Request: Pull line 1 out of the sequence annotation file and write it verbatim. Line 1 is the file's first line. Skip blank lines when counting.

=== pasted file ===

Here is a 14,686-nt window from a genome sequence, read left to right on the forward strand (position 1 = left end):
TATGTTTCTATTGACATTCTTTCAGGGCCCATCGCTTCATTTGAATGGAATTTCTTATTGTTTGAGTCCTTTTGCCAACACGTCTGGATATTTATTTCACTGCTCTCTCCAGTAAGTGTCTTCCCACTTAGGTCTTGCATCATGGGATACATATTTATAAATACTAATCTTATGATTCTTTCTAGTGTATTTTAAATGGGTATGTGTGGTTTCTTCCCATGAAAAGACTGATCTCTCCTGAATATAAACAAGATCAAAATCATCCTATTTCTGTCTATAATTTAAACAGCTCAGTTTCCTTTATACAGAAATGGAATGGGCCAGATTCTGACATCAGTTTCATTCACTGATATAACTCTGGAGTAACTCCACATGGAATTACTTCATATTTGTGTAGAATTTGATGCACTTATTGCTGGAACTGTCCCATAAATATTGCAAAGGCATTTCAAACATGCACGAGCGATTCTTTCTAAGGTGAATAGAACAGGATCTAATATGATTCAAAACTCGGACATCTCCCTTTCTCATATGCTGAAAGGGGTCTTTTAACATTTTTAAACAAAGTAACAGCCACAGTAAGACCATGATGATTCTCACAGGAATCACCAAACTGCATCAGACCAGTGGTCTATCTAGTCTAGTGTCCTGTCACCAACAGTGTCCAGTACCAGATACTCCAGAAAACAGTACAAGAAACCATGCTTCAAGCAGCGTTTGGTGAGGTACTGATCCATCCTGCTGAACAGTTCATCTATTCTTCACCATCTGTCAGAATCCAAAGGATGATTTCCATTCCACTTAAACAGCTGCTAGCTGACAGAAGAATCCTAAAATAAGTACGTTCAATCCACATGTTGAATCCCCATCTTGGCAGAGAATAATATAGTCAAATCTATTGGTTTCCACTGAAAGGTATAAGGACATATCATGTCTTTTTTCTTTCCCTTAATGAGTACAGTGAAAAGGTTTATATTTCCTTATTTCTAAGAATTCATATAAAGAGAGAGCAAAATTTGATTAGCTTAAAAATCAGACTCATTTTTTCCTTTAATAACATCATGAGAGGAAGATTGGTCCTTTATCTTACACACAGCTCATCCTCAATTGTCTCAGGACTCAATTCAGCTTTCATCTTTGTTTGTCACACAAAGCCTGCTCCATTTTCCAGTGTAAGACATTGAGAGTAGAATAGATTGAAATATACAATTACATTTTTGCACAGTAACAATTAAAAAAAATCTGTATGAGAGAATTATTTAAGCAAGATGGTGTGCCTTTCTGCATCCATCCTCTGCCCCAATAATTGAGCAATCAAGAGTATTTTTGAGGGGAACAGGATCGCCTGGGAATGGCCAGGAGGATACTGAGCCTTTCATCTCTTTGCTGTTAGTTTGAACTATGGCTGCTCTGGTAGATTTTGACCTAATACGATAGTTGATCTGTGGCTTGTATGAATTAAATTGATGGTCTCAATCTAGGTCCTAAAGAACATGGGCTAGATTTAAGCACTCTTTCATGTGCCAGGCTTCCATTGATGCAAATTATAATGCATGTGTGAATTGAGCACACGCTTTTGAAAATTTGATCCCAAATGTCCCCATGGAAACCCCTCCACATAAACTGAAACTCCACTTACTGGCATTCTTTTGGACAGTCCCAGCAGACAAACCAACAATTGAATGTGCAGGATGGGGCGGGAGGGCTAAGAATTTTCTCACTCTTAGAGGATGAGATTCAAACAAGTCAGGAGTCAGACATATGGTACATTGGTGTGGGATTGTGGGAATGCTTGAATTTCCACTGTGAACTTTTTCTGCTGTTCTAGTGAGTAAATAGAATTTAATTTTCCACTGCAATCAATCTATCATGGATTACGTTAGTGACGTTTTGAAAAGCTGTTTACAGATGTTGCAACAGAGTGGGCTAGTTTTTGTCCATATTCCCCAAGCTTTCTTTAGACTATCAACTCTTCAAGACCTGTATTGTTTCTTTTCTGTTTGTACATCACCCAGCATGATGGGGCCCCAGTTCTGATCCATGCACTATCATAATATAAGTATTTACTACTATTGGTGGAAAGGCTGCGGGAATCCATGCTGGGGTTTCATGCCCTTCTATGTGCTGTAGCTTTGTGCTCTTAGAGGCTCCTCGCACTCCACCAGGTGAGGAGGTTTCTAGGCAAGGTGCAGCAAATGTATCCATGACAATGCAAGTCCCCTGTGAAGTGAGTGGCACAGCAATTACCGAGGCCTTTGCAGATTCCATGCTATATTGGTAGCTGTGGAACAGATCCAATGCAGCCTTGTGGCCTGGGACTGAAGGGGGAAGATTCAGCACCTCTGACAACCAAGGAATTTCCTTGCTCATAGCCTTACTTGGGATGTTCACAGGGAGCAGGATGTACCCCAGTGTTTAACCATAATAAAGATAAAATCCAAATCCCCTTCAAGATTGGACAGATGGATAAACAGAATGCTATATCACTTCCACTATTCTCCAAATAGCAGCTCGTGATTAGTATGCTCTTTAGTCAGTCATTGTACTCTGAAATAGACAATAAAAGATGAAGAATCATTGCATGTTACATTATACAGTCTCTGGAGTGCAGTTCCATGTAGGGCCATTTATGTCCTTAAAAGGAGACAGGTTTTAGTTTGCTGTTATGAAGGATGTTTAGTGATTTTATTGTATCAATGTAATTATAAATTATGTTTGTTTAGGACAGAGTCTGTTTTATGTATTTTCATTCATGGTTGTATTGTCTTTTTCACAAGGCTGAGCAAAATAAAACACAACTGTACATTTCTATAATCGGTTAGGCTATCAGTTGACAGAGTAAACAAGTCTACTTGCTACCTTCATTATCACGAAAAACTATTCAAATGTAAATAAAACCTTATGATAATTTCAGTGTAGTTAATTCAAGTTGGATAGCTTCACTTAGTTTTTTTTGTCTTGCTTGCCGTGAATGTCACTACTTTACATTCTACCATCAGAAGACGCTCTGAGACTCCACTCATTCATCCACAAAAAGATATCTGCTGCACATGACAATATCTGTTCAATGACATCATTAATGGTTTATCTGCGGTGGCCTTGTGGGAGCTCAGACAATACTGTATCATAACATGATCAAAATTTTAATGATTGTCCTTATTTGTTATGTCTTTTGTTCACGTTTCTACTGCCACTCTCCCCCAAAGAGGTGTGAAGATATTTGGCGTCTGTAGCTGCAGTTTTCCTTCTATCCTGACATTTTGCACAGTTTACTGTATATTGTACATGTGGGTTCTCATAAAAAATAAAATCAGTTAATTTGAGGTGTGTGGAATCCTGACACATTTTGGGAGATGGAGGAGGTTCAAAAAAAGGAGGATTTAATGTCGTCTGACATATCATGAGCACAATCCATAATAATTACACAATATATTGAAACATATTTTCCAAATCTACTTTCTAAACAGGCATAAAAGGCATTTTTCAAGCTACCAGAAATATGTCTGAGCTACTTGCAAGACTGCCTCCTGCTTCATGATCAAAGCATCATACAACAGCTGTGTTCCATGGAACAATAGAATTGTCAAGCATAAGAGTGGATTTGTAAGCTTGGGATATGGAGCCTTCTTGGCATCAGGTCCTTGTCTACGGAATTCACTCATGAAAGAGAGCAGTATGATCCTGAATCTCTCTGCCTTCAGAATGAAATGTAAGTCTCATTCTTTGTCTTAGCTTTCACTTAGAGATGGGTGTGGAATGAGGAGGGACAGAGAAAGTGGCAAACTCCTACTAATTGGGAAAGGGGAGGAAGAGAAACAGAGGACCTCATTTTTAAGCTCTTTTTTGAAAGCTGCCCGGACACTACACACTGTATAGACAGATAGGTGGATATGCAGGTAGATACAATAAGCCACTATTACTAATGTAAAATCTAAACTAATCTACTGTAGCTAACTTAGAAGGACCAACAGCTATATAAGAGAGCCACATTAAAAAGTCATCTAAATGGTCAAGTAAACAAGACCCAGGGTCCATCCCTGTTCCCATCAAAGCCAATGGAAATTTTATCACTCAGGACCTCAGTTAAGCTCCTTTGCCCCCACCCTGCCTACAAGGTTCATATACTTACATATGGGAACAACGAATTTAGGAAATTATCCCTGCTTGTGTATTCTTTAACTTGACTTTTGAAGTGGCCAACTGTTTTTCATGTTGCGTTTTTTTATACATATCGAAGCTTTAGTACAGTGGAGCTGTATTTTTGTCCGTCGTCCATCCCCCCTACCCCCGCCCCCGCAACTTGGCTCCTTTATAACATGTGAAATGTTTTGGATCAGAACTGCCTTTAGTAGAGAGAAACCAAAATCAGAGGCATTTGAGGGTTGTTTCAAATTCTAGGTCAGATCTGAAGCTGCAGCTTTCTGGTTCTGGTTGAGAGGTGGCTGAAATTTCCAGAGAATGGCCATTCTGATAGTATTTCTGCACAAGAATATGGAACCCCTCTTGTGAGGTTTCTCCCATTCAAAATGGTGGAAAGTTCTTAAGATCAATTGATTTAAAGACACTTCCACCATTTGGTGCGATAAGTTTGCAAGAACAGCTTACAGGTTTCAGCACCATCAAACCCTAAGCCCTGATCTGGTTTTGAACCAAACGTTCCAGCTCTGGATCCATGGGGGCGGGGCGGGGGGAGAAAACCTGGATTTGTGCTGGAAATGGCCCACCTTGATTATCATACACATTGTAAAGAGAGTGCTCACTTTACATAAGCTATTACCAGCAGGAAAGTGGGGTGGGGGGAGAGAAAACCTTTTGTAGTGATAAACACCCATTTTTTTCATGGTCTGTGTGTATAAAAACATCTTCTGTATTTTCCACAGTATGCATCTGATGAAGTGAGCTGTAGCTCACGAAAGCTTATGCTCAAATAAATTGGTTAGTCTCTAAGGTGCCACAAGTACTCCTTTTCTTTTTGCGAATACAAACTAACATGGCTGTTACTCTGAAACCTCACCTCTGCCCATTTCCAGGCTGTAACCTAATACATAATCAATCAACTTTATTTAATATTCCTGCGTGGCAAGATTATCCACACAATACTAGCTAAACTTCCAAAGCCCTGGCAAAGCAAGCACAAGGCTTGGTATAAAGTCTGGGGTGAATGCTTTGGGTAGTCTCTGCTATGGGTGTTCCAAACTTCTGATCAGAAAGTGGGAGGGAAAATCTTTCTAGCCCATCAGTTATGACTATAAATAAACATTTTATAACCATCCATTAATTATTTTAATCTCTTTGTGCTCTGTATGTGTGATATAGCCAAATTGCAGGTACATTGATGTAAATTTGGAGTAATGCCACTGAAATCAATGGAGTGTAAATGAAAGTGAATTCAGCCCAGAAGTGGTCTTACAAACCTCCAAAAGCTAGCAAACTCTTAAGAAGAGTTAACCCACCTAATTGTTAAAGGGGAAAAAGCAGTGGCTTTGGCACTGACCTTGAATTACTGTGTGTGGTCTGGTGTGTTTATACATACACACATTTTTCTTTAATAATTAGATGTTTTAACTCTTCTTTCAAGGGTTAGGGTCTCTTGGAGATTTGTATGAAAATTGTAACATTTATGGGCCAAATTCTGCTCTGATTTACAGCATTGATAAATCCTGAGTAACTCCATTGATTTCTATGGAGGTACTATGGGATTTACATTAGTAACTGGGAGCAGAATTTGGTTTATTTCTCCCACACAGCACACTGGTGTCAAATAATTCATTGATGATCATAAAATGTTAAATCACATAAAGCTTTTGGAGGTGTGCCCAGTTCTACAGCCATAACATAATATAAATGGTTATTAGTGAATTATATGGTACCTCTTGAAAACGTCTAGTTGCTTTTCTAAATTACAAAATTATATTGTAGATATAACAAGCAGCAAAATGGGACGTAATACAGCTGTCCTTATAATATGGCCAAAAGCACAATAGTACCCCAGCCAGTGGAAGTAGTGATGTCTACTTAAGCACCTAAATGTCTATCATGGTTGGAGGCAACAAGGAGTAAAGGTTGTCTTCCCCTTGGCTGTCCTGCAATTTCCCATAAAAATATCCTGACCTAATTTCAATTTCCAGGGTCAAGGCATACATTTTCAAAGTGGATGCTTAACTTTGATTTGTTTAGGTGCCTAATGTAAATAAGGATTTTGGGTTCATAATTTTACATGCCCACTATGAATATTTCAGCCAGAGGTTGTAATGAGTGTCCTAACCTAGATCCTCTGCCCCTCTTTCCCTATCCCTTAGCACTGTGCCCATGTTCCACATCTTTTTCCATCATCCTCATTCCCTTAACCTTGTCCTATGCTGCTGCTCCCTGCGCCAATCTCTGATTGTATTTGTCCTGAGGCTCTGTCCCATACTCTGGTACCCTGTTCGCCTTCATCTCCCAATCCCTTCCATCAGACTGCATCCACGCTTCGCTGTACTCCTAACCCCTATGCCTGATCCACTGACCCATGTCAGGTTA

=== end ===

Here is a 14,686-nt window from a genome sequence, read left to right on the forward strand (position 1 = left end):